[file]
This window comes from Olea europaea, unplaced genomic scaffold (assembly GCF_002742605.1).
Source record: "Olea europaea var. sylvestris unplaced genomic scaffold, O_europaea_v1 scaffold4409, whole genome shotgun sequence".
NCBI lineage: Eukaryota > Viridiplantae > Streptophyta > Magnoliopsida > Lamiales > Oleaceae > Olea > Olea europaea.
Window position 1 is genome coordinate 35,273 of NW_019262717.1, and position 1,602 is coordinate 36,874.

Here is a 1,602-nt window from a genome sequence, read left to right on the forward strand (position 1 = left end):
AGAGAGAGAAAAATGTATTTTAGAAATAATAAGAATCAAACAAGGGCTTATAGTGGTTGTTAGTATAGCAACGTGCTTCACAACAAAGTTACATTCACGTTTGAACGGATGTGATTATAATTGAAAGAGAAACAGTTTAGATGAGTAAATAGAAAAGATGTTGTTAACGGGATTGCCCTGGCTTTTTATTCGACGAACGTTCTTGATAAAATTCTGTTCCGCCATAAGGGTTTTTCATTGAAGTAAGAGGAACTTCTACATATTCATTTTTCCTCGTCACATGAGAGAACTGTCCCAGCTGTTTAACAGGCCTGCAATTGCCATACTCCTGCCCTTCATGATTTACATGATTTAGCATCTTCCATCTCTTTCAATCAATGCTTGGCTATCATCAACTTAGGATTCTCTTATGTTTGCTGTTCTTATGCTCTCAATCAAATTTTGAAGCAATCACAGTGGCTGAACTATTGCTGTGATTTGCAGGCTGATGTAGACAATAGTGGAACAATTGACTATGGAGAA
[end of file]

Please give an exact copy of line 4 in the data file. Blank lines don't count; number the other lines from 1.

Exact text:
Window position 1 is genome coordinate 35,273 of NW_019262717.1, and position 1,602 is coordinate 36,874.